After this long period of lockdown and with daily activities still far from back to normal, it is becoming increasingly apparent that the pandemic is affecting us emotionally as well as physically.
The unprecedented period of living in each other’s pockets – or conducting a relationship through a screen – may have meant make or break for many couples, according to relationship therapists Relate. In a survey of 2,058 UK adults, one in 10 respondents in a relationship said lockdown made them realise they want to propose to their partner, while 8% came to the conclusion that they needed to end their relationship.
With so much of life as we know it having been turned upside down, we have had time to reflect on what we can and can’t live without, what we miss and don’t miss. We have perhaps also learned something about our own abilities to cope with drastic change. Divorce is one of those life changing events that draws a very definite line through life before and afterwards. People will need emotional support from family and friends but are likely to also need professional help with the financial aspects of the breakup. We asked our professional connections at Jones Whyte Solicitors in Glasgow to tell us about their direct experience of helping people who are considering divorce during lockdown.
Senior solicitor at Jones Whyte Solicitors, Danielle Stevenson comments as follows:
“The major effect we have seen has been the ability to plan for the future. Understandably, people are very focused on the short term, and this has further compounded difficult situations where parties wish to separate but have been effectively been stuck with their other half at home due to the lockdown regulations.
We have been advising clients to consider the long-term effects of entering into agreements at this stage, and the impact that the pandemic will possibly have had on investments, pensions and finances generally. Some clients have taken a cautious approach whilst others simply wish ties to be cut as soon as is possible, the delays caused by lockdown creating further stress and anxiety in an already difficult time.
We have also seen an unusual number of people seeking advice for this time of year, but this correlates with the months during lockdown being quieter where people are taking stock and considering their options. We very much want to see our clients now more than ever considering their position and ensuring that they take robust financial advice and plan for their, and their families, future.”
– Danielle Stevenson, Jones Whyte Solicitors
We would of course echo Danielle’s comments about the importance of seeking advice and professional help at this difficult and life-changing time and would like to highlight that people may well be surprised by the level of concern and sensitivity they can receive from a professional adviser. As well as providing help with investments, pensions and budgeting, we are all human beings with life experience, knowledge and empathy who understand that a listening, sympathetic ear is just as important as a calculator or a tax manual.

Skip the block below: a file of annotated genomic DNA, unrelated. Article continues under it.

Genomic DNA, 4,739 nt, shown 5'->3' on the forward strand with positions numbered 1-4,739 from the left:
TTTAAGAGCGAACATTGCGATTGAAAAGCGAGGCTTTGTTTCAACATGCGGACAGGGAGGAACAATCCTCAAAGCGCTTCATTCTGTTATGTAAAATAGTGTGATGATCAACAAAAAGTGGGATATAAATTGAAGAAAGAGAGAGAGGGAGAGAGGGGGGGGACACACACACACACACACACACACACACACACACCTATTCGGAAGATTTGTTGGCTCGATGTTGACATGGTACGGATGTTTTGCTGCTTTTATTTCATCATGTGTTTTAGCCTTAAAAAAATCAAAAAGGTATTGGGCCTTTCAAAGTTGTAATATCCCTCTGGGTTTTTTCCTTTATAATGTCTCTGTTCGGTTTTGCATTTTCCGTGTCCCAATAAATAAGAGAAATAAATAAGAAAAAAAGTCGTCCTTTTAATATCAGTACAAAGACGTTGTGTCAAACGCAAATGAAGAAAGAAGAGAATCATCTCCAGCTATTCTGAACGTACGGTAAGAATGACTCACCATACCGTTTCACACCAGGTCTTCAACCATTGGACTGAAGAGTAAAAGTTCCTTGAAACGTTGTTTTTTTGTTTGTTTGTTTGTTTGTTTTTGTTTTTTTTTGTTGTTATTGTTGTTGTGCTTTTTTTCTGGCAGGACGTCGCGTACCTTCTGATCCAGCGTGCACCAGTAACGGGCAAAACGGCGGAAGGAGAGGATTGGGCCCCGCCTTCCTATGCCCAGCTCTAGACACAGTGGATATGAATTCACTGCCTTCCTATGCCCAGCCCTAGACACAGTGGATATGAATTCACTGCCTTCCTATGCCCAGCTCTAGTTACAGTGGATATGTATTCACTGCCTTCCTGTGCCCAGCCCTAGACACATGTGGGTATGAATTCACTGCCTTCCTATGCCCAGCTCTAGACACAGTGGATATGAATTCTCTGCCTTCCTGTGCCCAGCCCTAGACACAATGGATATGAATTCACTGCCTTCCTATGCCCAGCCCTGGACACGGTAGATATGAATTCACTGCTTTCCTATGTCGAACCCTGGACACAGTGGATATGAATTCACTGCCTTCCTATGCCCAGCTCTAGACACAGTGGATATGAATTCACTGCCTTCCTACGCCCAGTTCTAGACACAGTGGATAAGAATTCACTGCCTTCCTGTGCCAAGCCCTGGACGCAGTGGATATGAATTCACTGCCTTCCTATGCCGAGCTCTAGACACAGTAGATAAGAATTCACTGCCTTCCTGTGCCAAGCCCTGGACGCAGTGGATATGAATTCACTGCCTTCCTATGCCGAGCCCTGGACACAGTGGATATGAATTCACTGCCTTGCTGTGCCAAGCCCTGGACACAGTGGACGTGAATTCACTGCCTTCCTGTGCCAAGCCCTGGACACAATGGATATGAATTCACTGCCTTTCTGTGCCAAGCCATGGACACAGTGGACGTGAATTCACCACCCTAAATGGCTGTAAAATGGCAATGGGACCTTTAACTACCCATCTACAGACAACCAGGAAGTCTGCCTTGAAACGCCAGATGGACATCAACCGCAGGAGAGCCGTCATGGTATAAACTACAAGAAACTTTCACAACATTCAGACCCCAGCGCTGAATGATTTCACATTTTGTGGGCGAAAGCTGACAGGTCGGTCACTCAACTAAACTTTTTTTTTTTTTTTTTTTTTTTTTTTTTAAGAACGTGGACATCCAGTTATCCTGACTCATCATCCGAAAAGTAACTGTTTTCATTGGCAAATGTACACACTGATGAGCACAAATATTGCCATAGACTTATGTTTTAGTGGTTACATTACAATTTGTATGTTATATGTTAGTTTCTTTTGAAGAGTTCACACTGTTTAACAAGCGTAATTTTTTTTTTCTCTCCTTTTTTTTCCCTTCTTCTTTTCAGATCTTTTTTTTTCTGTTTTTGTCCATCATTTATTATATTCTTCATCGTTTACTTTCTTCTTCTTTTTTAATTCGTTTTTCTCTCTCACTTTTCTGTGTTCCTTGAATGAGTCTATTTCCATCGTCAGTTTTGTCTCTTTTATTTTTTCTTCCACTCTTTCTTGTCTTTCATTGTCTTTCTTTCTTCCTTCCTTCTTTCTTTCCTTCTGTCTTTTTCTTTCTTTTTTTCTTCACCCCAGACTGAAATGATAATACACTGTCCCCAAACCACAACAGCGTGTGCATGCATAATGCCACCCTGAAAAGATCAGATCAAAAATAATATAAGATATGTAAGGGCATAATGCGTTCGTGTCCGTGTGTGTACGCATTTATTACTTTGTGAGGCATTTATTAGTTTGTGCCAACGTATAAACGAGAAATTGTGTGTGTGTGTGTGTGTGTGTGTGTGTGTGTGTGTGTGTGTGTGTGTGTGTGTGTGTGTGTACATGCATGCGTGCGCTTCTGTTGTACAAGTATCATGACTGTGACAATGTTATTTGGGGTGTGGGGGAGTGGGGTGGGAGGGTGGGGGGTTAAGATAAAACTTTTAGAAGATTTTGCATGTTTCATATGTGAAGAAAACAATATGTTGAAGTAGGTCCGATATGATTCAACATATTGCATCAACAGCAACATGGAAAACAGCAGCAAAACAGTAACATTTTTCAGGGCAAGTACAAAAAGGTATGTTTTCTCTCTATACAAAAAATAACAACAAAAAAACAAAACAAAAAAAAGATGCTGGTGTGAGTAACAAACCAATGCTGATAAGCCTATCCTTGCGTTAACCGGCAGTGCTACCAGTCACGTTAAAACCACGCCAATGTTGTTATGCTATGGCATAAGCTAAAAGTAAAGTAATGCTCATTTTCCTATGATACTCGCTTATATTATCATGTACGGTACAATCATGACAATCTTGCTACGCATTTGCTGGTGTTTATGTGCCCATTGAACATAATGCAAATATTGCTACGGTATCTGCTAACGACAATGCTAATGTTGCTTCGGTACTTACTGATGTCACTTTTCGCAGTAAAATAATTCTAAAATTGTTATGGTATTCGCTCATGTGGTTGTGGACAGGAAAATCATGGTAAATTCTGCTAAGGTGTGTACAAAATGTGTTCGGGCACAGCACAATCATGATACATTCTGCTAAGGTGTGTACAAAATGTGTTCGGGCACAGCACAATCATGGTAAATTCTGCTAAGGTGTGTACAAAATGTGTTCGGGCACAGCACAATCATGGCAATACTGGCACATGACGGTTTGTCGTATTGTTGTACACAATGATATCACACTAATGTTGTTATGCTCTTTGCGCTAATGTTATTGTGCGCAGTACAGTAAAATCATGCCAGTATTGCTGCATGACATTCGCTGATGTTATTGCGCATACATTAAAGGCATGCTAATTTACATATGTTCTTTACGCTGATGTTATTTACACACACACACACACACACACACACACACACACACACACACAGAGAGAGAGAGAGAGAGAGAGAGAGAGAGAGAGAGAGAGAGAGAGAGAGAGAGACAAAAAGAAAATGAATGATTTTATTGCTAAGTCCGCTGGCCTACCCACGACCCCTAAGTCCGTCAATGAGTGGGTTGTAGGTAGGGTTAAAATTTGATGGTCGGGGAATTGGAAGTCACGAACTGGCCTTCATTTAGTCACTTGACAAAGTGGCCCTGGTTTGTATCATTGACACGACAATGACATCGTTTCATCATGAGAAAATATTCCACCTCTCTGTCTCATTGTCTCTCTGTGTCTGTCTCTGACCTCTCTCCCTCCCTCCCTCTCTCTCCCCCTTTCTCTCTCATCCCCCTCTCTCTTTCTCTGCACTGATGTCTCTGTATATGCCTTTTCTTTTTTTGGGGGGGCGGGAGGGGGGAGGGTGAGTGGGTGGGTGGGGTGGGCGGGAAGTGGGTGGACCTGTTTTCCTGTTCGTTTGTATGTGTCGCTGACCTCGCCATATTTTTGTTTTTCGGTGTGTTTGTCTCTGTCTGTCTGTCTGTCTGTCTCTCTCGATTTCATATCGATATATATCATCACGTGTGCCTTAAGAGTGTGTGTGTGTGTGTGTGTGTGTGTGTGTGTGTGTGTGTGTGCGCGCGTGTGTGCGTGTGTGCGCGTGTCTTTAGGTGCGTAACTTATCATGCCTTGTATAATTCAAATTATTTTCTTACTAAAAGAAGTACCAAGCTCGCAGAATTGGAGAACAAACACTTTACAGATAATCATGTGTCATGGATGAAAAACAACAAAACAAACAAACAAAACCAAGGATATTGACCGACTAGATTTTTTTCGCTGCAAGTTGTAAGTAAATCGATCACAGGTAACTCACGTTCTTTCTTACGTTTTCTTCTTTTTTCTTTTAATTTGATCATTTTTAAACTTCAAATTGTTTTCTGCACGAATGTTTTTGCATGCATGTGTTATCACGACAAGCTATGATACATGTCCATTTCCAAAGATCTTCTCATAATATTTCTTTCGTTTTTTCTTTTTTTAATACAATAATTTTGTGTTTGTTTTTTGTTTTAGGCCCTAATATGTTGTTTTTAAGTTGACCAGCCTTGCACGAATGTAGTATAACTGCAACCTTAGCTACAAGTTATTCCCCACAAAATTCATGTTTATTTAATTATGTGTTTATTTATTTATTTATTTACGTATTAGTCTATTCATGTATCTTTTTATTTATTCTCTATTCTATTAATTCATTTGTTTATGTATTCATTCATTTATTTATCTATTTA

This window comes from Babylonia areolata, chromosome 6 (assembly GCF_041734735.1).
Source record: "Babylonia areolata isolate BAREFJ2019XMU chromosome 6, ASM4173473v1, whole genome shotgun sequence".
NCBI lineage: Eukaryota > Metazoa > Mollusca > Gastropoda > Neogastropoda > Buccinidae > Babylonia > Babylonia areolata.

If divorce is the only solution, the most pressing issues are likely to be the home and the children. However, an appropriate division of pension assets is also crucial. In recent times, we are accustomed to seeing people with financial salary pension benefits that have a 7-figure price tag, quite often the largest value asset that the couple has. It is crucial that a spouse or partner who has entitlement to benefits under such a scheme understands the value of that.
Divorcing spouses are often unaware of their rights and still less aware of how to begin to approach the issue of a fair split of pension assets. There are a number of options and no universal right or wrong approach. The best course of action will very much depend on the couple’s wider financial situation, personal circumstances and priorities. Legal and financial advice is therefore essential.
Cornerstone has launched our snapshot pension service to help people become better acquainted with their pensions and whether they are on track to be financially secure in retirement. Many people have little idea regarding how much they will need in retirement, whether they are living as a single person or part of a couple with a joint income. Finding out what you currently have in your pension pots is just the first step on the road to either joint financial security or financial independence in later life. It’s a long road and can be a winding one, and we highly recommend not putting off until tomorrow what you can do today.
Even if all is rosy in matters of the heart just now, the global pandemic has taught us all that none of us can take things for granted and engaging with a good plan for retirement is every bit as sensible as wearing a face mask.